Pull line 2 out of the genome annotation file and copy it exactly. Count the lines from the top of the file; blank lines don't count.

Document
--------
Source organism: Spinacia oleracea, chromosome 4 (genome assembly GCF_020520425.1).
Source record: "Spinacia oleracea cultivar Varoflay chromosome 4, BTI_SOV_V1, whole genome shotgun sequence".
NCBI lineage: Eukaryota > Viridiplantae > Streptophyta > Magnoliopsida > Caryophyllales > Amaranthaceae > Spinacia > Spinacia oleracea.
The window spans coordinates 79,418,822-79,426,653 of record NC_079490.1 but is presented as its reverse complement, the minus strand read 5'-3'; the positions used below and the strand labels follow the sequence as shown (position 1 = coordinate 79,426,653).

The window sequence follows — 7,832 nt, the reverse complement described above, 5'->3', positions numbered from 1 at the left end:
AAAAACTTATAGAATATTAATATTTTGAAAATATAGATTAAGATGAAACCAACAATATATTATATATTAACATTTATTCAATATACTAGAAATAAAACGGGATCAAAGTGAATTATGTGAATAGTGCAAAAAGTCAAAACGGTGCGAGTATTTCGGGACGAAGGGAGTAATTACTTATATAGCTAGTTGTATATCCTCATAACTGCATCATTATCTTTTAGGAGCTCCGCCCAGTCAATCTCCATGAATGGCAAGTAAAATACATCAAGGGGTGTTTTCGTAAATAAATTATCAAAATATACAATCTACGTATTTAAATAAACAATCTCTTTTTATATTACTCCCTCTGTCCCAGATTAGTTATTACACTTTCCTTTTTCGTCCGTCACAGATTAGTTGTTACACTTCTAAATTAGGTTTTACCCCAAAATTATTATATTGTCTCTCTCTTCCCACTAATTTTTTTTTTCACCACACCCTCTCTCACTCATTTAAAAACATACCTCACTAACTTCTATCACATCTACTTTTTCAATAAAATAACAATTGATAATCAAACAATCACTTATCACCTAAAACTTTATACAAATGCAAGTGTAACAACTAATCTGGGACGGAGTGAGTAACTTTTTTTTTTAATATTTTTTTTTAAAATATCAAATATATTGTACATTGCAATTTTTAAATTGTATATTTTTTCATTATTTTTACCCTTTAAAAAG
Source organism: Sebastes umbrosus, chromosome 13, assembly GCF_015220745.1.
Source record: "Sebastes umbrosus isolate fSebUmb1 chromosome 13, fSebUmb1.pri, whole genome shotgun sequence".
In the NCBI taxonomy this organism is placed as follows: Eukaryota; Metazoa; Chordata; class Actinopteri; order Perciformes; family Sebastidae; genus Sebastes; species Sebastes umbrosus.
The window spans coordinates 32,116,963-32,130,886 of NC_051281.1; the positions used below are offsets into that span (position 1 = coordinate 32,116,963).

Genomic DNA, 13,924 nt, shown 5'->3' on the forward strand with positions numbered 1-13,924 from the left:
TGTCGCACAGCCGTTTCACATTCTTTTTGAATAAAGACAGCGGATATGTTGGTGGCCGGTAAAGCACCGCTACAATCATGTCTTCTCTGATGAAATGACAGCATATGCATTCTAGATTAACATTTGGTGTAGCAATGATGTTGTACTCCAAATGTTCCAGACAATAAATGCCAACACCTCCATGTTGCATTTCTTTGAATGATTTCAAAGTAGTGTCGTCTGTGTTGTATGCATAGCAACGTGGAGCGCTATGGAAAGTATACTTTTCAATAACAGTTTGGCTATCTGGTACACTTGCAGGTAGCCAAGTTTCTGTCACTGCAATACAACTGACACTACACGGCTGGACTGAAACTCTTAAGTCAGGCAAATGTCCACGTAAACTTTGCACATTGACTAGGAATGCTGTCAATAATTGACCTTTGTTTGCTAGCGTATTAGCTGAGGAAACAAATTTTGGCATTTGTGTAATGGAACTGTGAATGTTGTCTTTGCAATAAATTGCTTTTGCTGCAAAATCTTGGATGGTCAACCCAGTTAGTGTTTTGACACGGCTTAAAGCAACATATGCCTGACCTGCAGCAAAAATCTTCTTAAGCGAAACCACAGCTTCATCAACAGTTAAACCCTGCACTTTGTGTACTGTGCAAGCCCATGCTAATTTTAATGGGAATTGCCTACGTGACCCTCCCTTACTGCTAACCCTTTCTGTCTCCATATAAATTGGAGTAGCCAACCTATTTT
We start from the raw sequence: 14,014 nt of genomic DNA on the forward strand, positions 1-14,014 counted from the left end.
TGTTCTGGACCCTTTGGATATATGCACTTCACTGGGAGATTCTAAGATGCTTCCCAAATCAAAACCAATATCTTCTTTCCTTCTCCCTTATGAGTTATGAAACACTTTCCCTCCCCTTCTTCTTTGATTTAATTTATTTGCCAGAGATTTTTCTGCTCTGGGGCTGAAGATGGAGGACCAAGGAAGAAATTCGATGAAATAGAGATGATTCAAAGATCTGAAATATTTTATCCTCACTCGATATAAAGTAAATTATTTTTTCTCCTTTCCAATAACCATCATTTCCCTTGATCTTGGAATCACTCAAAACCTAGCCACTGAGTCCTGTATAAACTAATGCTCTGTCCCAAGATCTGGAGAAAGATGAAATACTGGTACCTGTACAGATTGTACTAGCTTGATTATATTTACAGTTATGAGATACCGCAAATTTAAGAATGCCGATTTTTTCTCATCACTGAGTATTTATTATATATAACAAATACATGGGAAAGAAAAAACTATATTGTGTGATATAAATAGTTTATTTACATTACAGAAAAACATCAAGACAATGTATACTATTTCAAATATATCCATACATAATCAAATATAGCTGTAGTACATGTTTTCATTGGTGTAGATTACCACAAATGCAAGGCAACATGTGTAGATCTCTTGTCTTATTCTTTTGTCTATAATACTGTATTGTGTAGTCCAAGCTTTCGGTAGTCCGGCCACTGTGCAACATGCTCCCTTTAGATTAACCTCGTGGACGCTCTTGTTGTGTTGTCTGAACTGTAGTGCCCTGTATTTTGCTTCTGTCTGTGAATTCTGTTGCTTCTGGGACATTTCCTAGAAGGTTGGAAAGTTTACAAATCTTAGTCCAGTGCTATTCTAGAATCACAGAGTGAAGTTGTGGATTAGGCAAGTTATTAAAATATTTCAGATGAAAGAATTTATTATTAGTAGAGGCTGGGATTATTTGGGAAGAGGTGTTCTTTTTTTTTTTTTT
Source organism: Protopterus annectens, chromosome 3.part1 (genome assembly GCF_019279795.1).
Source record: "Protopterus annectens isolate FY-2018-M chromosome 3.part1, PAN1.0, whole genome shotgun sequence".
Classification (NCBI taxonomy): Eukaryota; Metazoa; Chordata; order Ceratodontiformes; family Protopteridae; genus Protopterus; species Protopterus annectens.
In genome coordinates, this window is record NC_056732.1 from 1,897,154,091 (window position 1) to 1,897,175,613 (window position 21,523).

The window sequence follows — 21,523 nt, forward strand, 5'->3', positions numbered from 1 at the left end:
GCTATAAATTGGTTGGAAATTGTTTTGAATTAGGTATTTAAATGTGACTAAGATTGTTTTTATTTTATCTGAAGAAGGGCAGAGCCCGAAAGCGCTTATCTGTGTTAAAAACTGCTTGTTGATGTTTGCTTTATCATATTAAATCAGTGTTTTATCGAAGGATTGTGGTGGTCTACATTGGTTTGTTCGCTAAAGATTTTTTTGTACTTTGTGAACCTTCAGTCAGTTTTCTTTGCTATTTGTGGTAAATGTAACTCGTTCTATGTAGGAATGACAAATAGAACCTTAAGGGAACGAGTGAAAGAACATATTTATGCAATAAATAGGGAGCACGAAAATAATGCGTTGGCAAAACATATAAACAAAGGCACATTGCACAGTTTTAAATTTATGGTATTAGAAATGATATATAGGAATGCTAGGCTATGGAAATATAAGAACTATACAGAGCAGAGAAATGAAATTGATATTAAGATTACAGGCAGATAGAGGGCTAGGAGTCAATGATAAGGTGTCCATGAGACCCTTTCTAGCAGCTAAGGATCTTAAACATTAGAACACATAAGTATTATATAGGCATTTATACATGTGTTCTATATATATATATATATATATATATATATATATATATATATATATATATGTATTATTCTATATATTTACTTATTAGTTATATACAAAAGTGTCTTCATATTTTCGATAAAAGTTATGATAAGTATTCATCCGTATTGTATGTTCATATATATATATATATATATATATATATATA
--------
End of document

Source record: "Spinacia oleracea cultivar Varoflay chromosome 4, BTI_SOV_V1, whole genome shotgun sequence".